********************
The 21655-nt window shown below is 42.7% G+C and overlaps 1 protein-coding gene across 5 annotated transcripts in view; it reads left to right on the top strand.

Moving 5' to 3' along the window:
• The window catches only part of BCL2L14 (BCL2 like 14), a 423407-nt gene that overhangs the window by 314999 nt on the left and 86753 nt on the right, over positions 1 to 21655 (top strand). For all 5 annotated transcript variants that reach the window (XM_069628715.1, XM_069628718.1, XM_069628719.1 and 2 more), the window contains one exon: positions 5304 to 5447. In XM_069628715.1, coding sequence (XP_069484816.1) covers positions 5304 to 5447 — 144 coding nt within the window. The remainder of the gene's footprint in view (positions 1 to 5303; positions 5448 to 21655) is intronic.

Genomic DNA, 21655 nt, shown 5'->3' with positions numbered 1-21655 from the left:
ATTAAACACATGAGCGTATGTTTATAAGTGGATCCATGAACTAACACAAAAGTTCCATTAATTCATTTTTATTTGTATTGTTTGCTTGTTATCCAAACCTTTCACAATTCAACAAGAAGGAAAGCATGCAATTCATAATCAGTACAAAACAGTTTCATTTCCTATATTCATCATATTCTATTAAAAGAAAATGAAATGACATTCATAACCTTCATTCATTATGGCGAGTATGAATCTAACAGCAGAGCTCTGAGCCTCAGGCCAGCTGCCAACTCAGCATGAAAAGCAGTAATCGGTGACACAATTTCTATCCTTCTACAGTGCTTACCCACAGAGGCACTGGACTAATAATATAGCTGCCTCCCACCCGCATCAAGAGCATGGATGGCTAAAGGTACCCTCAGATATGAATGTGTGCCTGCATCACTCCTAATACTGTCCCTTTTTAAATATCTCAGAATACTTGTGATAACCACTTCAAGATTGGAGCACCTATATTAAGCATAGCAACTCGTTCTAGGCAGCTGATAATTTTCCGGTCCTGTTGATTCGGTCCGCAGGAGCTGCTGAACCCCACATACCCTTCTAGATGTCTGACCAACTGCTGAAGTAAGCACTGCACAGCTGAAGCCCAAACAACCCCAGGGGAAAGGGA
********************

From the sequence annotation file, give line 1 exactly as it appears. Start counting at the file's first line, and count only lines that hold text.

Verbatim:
The 21655-nt window shown below is 42.7% G+C and overlaps 1 protein-coding gene across 5 annotated transcripts in view; it reads left to right on the top strand.